‘Les surréalistes ont été fascinés par les jeunes femmes criminelles. Par l’anarchiste Germaine Berton qui avait révolvérisé un rédacteur de L’Action française. Par Violette Nozières qui avait empoisonné père et mère, un père qui l’aurait violée quand elle avait douze ans. Par les deux sœurs Papin, qui massacrèrent leurs deux patronnes, leur arrachant les yeux, leur écrasant la tête.
[Ici] le portrait de trois femmes sans lesquelles l’histoire et l’imaginaire du groupe surréaliste n’auraient pas été ce qu’ils furent.
Deux de ces femmes relèvent de l’imaginaire :
l’actrice Musidora, qui ne se prive pas de conduire des actions criminelles dans le film Les Vampires,
le personnage de roman Gradiva que les commentaires de Freud ont rendu célèbre.
La troisième femme est réelle, trop réelle, et se nomme Nadja ou plutôt Léona Delcourt.’
-La femme et le surréalisme, Philosophie et surréalisme par Georges Sebbag
Reproduction of the Gradiva which hung next to Freud’s Couch. Photo by Edmund Engelman, 1938
Marcel Duchamp designed a glass door for André Breton’s gallery ‘Gradiva’. André Breton writes: ‘You entered the store through a glass door that had been designed and executed by Marcel Duchamp, whose opening silhouetted, as their shadows might, a rather large man and a noticeably smaller and very slim woman, standing side by side.’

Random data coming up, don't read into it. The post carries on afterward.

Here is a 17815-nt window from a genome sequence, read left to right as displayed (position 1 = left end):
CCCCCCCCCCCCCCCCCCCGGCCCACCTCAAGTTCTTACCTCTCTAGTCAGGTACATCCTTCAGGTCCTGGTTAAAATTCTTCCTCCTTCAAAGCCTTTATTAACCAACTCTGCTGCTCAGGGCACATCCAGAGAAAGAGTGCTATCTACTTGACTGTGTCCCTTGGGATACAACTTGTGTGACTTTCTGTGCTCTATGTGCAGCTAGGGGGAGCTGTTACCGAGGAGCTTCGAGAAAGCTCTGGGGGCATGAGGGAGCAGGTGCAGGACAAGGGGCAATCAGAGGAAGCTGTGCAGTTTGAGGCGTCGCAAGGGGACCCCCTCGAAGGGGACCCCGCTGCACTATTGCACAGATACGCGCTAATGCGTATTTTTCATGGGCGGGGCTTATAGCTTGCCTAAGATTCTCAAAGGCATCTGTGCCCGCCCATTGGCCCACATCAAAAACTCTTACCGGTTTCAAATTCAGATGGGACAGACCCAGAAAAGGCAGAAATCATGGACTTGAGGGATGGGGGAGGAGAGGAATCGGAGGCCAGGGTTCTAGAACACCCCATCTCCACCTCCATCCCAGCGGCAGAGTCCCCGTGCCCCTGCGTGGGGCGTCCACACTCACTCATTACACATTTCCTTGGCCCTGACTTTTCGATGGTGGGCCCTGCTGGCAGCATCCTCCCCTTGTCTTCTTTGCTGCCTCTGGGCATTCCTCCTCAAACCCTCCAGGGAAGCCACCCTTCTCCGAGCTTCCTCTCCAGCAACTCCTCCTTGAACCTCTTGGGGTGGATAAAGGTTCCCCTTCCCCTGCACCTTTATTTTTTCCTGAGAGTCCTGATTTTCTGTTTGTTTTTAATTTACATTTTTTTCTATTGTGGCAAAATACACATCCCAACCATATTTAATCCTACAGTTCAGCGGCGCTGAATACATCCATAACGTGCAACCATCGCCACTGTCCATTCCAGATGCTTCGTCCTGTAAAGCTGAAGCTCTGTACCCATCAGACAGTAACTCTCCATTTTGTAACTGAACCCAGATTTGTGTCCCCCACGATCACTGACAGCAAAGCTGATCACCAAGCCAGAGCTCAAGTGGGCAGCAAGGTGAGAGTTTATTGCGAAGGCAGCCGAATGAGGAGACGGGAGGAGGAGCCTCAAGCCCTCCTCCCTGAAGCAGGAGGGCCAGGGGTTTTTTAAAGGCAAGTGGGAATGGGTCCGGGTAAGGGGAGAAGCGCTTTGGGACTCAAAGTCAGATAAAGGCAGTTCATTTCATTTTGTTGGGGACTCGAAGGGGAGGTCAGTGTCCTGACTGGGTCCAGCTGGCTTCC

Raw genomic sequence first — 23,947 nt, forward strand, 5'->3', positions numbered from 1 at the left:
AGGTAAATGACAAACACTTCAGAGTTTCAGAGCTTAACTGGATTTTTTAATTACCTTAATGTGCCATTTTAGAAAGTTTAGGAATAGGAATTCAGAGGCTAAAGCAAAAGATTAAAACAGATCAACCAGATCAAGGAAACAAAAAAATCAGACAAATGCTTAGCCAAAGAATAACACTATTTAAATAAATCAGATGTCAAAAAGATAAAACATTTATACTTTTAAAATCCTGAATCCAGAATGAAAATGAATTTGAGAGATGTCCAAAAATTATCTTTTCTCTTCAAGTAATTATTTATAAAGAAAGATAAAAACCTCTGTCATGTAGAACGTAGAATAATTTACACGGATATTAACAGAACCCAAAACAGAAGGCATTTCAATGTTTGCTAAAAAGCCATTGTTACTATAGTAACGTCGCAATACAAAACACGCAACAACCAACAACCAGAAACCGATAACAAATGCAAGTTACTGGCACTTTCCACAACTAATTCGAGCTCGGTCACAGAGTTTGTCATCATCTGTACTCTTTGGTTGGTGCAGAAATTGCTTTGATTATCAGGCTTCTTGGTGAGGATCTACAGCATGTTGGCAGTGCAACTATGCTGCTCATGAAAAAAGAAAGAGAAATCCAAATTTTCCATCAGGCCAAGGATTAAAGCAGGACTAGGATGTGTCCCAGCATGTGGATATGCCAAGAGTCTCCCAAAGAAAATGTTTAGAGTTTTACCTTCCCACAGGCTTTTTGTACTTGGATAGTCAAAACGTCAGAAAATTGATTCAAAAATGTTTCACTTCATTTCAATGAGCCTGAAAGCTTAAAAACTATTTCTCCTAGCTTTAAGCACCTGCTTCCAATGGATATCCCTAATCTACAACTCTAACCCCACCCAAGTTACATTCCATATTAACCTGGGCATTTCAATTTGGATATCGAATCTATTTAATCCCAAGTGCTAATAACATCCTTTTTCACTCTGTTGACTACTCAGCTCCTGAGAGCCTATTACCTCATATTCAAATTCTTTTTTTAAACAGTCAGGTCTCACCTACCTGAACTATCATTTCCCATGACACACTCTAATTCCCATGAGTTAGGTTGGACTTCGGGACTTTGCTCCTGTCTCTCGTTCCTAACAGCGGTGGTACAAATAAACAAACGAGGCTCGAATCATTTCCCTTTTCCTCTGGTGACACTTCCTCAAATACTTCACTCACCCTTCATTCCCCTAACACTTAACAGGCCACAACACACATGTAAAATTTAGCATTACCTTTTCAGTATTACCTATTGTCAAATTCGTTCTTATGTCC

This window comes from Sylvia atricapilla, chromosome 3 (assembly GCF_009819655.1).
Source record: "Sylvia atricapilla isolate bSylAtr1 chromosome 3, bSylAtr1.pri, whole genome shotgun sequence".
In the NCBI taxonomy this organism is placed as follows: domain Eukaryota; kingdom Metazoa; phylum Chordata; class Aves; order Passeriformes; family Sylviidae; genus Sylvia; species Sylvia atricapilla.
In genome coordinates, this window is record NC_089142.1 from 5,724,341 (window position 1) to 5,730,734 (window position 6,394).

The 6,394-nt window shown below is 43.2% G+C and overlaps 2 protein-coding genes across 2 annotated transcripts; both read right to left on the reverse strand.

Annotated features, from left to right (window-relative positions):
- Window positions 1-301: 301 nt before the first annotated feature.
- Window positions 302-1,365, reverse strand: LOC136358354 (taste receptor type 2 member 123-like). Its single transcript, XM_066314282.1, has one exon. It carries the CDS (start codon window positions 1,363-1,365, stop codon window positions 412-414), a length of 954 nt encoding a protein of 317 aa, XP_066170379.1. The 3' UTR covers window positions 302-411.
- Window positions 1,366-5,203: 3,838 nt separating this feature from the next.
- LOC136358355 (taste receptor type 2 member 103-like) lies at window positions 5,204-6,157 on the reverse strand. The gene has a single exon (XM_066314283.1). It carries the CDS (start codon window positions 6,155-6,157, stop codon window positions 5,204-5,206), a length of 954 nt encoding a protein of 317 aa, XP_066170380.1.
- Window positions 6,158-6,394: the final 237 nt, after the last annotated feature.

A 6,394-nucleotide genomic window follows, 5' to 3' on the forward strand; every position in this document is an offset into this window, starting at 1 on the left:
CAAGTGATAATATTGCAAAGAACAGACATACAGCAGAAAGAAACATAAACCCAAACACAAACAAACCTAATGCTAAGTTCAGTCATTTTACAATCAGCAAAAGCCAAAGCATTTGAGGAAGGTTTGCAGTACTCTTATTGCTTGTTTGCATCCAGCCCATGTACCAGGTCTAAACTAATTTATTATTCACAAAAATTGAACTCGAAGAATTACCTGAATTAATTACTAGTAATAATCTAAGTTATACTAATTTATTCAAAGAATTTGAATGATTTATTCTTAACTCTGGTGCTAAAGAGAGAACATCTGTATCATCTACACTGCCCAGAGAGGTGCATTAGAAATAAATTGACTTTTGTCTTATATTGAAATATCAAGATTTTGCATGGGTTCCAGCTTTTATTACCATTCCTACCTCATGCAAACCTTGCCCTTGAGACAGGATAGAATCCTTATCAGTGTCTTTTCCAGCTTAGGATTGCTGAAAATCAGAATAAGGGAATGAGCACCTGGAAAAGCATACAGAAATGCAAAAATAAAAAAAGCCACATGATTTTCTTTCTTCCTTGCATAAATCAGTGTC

André Breton et Marcel Duchamp devant la galerie Gradiva, 31 rue de Seine à Paris, en 1937
On view: ‘Garden Variations: From outside to inside and vice versa’
At The Symptom Projects //// On 15/09/2018 – 30/09/2018 //// Curated: Nikos Papadopoulos and Faye Zika //// Artists: Ianthi Aggelioglou, Alexandros Alekidis, Petros Batsiaris, Lizzie Calligas, Panos Charalambous, Prodromos Charalampidis, Martha Dimitropoulou, Espantapajaros project, Penny Gkeka, George Gyparakis, Evi Kalogiropoulou, Christos Kalogiros, Xanthi Kostorrizou, Anna Lascari, Andreas Lyberatos, Despina Meimaroglou, Maro Michalakakos, Vasilis Pafilis, Tereza Papamichali, Rena Papaspyrou, Katerina Papazisi, George Skylogiannis, Fani Sofologi, Efi Spyrou, Yannis Theodoropoulos, Artemis Vasilopoulou, Theodoros Zafeiropoulos